oil experienced deficits in developmental testing and abnormalities in behavioral assessment (Rogan et al., 1988). This study did not include good body burden measures, but sample sizes were large, permitting elucidation of more subtle effects.
Data on most compounds are not as extensive as those on PBBs, PCBs, and lead. Nevertheless, the pattern shown in the data on those compounds generate concern about the vulnerability of the developing human brain to any neurotoxic pesticides.
Although the vulnerability of the developing brain to neurotoxic exposure is of serious concern, it is entirely unclear from the data available whether exposures at levels consistent with usual dietary exposures would pose a substantial risk to the long-term neurologic development of children in general or to particular subgroups of children that are neurologically vulnerable.
It is theoretically possible that certain children with preexisting neurologic conditions such as hyperactivity might be more vulnerable to certain low-level neurotoxic exposures. There has been a scientific controversy surrounding the effects of "food additives" (i.e., dyes, flavors, and sugar) on children diagnosed as hyperactive. Responses vary with the study methodology, but even studies that do show effects do not show that all children in the hyperactive subpopulation are affected. These studies do not quantify effects of trace pesticide exposures, but they do raise the question, What would the dose curve for neurodevelopmental toxicants look like, and would all children be similarly vulnerable?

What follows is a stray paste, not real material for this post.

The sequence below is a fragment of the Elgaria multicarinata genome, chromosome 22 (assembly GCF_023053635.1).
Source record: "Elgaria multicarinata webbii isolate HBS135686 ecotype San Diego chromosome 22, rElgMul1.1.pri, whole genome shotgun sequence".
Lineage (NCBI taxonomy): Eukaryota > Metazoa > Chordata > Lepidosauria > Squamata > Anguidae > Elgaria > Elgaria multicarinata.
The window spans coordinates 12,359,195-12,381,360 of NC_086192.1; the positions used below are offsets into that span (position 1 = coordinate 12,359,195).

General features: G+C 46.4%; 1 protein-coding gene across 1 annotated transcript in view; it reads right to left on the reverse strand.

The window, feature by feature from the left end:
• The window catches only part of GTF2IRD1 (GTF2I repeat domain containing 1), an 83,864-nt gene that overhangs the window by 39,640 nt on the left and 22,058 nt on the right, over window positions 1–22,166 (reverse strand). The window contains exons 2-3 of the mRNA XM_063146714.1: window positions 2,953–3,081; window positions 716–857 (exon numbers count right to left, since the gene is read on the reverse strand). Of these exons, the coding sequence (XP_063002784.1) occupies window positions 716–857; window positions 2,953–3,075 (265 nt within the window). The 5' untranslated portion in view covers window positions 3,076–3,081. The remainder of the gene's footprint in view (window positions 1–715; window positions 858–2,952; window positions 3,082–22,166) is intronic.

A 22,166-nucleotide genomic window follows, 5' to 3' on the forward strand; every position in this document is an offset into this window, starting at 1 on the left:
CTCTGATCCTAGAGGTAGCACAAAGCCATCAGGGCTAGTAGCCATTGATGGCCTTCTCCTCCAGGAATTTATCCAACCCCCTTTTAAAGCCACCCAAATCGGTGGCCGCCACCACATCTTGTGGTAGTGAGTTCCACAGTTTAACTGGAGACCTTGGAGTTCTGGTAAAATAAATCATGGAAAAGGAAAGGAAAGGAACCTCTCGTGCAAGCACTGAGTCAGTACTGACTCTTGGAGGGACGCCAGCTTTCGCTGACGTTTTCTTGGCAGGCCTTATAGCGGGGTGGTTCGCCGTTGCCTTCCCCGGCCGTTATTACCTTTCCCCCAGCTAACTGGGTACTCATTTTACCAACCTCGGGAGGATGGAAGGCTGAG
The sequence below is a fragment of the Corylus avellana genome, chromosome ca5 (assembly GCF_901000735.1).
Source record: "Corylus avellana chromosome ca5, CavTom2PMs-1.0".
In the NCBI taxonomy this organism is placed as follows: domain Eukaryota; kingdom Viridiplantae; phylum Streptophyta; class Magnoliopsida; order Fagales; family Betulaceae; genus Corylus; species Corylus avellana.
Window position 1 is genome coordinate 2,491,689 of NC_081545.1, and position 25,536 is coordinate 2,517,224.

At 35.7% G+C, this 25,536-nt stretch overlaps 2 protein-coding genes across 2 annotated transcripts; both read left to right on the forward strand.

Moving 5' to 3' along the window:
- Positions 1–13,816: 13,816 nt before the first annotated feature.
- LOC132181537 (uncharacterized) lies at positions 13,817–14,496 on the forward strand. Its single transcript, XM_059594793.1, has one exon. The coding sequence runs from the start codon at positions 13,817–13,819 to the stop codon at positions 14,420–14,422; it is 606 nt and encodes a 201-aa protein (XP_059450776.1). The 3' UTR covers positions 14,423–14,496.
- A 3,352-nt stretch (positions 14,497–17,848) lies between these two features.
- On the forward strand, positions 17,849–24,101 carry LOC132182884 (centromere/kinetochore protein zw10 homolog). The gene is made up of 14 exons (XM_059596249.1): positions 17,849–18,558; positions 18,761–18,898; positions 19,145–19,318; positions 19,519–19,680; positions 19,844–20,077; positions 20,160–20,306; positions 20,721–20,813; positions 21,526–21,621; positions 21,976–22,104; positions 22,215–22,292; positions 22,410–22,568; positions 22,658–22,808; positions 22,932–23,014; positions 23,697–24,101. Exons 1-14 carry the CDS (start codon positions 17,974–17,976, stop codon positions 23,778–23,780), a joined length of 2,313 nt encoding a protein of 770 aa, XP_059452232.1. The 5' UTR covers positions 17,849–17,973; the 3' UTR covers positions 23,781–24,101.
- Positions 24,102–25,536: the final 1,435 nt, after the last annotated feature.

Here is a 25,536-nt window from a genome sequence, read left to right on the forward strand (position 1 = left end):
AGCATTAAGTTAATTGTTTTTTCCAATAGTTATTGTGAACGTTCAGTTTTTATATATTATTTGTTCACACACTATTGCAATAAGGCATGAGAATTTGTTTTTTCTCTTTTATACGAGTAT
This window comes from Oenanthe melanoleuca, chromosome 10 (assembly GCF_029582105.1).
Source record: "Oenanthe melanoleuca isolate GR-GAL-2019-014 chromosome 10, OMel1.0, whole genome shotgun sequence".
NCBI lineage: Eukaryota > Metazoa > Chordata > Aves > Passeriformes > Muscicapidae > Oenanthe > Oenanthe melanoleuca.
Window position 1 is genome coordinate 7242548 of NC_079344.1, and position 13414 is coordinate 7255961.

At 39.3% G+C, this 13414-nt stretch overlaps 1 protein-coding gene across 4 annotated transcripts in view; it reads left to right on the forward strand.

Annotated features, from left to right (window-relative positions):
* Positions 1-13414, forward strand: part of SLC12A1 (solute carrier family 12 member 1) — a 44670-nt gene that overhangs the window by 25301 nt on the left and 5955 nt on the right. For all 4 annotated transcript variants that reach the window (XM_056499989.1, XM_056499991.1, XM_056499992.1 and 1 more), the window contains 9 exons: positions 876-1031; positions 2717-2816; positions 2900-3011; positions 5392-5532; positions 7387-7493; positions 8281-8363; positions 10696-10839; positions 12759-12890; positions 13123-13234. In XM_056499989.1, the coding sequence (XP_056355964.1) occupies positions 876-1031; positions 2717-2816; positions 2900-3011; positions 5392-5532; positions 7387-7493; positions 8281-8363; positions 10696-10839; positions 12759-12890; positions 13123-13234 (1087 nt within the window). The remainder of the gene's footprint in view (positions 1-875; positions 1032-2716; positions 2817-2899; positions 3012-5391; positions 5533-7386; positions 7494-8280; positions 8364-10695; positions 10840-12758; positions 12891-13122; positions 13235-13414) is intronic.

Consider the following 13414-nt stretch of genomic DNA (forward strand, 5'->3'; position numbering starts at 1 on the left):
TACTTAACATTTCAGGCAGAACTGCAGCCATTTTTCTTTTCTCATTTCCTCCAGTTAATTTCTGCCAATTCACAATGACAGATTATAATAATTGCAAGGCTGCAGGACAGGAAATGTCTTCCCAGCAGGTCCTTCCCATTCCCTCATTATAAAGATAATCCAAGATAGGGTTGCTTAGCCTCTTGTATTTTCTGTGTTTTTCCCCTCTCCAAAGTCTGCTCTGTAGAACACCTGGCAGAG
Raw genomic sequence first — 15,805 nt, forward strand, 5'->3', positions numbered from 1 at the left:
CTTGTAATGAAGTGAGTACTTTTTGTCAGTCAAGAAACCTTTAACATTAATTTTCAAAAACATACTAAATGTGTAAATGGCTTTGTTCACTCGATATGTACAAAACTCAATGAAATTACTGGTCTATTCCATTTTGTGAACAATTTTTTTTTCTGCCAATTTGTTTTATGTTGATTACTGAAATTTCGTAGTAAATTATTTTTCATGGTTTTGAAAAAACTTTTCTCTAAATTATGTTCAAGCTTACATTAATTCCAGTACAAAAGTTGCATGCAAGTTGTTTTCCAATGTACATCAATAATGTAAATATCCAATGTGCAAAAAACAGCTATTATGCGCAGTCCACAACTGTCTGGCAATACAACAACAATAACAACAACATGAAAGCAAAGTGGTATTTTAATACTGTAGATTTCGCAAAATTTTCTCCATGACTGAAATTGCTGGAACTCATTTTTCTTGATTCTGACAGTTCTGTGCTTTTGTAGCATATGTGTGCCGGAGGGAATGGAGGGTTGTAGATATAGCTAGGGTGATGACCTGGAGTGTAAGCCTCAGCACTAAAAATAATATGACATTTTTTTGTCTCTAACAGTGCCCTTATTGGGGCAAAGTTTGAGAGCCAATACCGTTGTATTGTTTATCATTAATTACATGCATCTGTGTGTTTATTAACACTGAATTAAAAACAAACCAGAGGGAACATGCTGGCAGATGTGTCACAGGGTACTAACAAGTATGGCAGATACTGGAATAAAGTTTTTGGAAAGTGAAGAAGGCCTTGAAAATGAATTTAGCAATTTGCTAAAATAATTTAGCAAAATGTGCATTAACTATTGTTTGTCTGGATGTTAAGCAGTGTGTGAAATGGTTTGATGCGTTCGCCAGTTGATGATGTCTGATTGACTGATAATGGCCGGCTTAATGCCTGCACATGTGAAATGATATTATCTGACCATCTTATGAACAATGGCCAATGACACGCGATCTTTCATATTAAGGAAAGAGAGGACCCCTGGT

An evaluation of the accuracy with which adverse effects are detected across species (Stanton and Spear, 1990) was included in the proceedings of a workshop on "Similarities and Differences Between Children and Adults: Implications for Risk Assessment," sponsored by the International Life Sciences Institute (Kimmel et al., 1990). Species were subdivided into rodents, nonhuman primates, and humans and compared across several categories of neurobehavioral function (sensory, motivational/arousal, cognitive, motor, social). Such an analysis is extremely complex, and required a meticulously detailed comparison of hundreds of research reports for the seven toxicants considered. Overall, the investigators concluded that despite wide species differences in neurobehavioral functional categories, there was close agreement across species for the neurotoxic agents reviewed. Agents that produced cognitive, motor, and sensory